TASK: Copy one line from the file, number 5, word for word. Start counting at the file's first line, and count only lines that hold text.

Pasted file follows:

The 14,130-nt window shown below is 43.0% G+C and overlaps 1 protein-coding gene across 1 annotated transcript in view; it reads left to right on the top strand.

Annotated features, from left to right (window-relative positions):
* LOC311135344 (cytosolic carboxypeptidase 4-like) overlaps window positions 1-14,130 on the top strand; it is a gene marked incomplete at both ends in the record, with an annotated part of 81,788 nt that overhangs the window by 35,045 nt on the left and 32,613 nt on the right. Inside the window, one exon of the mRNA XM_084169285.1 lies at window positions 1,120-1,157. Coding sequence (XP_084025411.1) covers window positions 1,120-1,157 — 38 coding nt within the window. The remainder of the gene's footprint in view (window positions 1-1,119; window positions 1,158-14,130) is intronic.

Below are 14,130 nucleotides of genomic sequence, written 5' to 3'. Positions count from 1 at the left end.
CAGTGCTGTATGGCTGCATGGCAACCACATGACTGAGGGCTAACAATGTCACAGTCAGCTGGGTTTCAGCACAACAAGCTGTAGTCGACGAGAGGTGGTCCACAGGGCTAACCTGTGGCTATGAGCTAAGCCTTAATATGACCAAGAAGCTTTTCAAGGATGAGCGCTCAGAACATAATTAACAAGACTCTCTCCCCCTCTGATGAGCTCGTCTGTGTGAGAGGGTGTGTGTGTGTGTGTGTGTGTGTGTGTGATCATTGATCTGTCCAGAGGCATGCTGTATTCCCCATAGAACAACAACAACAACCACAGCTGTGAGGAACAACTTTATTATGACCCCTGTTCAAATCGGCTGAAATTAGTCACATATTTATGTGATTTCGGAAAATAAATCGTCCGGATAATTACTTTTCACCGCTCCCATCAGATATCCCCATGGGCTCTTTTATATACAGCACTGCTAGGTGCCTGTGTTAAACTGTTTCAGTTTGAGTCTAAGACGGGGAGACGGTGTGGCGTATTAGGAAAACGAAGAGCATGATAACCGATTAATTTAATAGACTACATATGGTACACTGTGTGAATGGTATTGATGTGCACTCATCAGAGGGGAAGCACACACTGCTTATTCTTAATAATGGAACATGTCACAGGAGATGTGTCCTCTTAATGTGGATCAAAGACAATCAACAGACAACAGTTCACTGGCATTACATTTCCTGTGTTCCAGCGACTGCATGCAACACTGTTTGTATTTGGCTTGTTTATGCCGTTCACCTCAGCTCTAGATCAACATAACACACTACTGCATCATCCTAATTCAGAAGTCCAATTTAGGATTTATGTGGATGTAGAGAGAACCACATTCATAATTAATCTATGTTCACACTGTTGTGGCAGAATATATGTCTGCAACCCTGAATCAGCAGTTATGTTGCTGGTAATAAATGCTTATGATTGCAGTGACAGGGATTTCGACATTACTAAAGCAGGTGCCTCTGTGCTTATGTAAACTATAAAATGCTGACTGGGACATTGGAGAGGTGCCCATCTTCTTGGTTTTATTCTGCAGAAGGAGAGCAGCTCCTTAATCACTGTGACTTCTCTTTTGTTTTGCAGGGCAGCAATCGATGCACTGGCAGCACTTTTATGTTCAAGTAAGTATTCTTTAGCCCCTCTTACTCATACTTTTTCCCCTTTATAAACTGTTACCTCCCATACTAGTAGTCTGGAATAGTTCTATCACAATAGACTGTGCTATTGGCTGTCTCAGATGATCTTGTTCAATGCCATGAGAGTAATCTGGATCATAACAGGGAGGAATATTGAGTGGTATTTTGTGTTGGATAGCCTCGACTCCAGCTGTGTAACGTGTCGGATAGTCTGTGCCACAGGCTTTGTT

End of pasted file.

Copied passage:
CAGTGCTGTATGGCTGCATGGCAACCACATGACTGAGGGCTAACAATGTCACAGTCAGCTGGGTTTCAGCACAACAAGCTGTAGTCGACGAGAGGTGGTCCACAGGGCTAACCTGTGGCTATGAGCTAAGCCTTAATATGACCAAGAAGCTTTTCAAGGATGAGCGCTCAGAACATAATTAACAAGACTCTCTCCCCCTCTGATGAGCTCGTCTGTGTGAGAGGGTGTGTGTGTGTGTGTGTGTGTGTGTGTGATCATTGATCTGTCCAGAGGCATGCTGTATTCCCCATAGAACAACAACAACAACCACAGCTGTGAGGAACAACTTTATTATGACCCCTGTTCAAATCGGCTGAAATTAGTCACATATTTATGTGATTTCGGAAAATAAATCGTCCGGATAATTACTTTTCACCGCTCCCATCAGATATCCCCATGGGCTCTTTTATATACAGCACTGCTAGGTGCCTGTGTTAAACTGTTTCAGTTTGAGTCTAAGACGGGGAGACGGTGTGGCGTATTAGGAAAACGAAGAGCATGATAACCGATTAATTTAATAGACTACATATGGTACACTGTGTGAATGGTATTGATGTGCACTCATCAGAGGGGAAGCACACACTGCTTATTCTTAATAATGGAACATGTCACAGGAGATGTGTCCTCTTAATGTGGATCAAAGACAATCAACAGACAACAGTTCACTGGCATTACATTTCCTGTGTTCCAGCGACTGCATGCAACACTGTTTGTATTTGGCTTGTTTATGCCGTTCACCTCAGCTCTAGATCAACATAACACACTACTGCATCATCCTAATTCAGAAGTCCAATTTAGGATTTATGTGGATGTAGAGAGAACCACATTCATAATTAATCTATGTTCACACTGTTGTGGCAGAATATATGTCTGCAACCCTGAATCAGCAGTTATGTTGCTGGTAATAAATGCTTATGATTGCAGTGACAGGGATTTCGACATTACTAAAGCAGGTGCCTCTGTGCTTATGTAAACTATAAAATGCTGACTGGGACATTGGAGAGGTGCCCATCTTCTTGGTTTTATTCTGCAGAAGGAGAGCAGCTCCTTAATCACTGTGACTTCTCTTTTGTTTTGCAGGGCAGCAATCGATGCACTGGCAGCACTTTTATGTTCAAGTAAGTATTCTTTAGCCCCTCTTACTCATACTTTTTCCCCTTTATAAACTGTTACCTCCCATACTAGTAGTCTGGAATAGTTCTATCACAATAGACTGTGCTATTGGCTGTCTCAGATGATCTTGTTCAATGCCATGAGAGTAATCTGGATCATAACAGGGAGGAATATTGAGTGGTATTTTGTGTTGGATAGCCTCGACTCCAGCTGTGTAACGTGTCGGATAGTCTGTGCCACAGGCTTTGTT